A Guide to Caribbean Jungles

by caitlinator

The Caribbean islands are much about beaches, rustic villas and the unbelievably blue sea. But let’s not forget that many of them have also been blessed with lush tropical forests mountains and even cascades and lakes. Diving and getting the tan are certainly the two activities you shouldn’t skip while vacationing in the Caribbean, but hiding in the shade of the rainforest and exploring its interesting flowers and small animal species might bring a plus of adventure and excitement to your holiday. I therefore present you my guide to Caribbean Jungles:

El Yunque, Puerto Rico

by schizoform

One of the largest forested surfaces in the Caribbean, El Yunque National Park in Puerto Rico spreads over several mountain ranges in the central part of the island. Hiking through the rainforest is just as visually stimulating as it is difficult: the air is humid and dense, the huge ferns are claiming back the trails and insects (and here I don’t only refer to cute colourful butterflies) are in a constant buzz. However, you’ll soon discover that it’s all worth it: bathing in a crystal clear pond under a cascade or admiring the distant sea from atop a high peak is something most people only experience in movies.

Virgin Islands National Park, US Virgin Islands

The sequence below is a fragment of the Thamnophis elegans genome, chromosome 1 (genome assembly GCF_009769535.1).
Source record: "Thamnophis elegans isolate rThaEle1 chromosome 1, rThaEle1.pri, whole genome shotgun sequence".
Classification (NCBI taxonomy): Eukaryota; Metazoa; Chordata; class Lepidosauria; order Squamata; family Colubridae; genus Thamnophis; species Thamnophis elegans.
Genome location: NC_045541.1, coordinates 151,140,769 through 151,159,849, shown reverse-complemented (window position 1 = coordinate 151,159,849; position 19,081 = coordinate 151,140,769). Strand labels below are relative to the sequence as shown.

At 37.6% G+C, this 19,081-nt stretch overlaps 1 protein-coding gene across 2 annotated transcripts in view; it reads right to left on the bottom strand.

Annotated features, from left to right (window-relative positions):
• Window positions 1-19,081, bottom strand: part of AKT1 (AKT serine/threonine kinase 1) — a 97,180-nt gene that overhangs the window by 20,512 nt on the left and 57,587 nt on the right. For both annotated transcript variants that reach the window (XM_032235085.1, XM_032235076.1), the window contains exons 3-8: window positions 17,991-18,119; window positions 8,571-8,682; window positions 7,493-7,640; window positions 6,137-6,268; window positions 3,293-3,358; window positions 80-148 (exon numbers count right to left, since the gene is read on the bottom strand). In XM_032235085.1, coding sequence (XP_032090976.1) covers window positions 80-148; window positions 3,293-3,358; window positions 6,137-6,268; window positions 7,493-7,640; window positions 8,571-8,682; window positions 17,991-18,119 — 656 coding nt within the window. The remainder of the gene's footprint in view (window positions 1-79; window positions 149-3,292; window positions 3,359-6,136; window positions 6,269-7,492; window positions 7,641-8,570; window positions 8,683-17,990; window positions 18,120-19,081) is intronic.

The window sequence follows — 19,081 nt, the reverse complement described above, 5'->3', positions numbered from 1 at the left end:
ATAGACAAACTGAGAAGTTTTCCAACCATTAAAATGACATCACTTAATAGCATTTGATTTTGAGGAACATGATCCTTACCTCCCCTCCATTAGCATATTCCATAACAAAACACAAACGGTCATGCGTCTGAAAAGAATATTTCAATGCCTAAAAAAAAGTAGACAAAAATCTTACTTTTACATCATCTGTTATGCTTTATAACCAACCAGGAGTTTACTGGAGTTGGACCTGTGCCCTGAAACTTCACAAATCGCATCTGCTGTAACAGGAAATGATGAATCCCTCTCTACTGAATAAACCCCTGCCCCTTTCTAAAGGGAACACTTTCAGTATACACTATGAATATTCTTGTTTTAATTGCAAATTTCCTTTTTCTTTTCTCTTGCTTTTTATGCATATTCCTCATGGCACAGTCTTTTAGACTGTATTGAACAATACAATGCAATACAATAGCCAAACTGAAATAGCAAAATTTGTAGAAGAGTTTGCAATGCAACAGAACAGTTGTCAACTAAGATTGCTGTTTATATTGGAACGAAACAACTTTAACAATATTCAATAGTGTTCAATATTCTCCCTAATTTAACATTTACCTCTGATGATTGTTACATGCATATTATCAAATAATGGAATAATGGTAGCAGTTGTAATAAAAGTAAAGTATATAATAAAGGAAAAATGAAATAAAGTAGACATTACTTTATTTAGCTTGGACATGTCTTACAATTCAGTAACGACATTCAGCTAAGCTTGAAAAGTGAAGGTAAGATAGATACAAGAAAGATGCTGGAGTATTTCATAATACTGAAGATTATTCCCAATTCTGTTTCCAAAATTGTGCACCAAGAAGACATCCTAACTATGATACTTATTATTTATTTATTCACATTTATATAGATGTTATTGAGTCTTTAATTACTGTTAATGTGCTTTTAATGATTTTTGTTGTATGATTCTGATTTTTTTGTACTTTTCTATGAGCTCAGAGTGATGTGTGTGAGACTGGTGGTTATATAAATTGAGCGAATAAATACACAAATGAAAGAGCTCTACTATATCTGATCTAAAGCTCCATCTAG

More tourist-friendly in some way more diverse is the wilderness of US Virgin Islands. The National Park includes lots of secluded beaches, some cool diving spots, as well as a vast area of tropical forests. There are well-marked trails to hike on, but most importantly, lots of scenic campsites, so you can spend the night under the Caribbean sky.

Grand Etang National Park, Grenada

by fakelvis

Grenada is just a small island yet it its landscape is dominated by dormant volcano peaks, who in the thousands of years of inactivity have been invades by a luxuriant vegetation. Hiking up the Grand Etang peak is the standard in Grenada, but while making your way through the jungle remember to stop and admire some rare flower species and cool off besides one the numerous waterfalls.

Mount Liamuiga, St. Kitts

Even tinier than Grenada is the island of St. Kitts. The appearance of its volcano is even more impressive, but what make the ascent even more impressive are the eternal mists atop Mount Liamuiga. Once you’re in the very top, though, the air will clear off and you’ll be able to admire the neighbouring islands on a radius of several hundred miles on a clear day.

 

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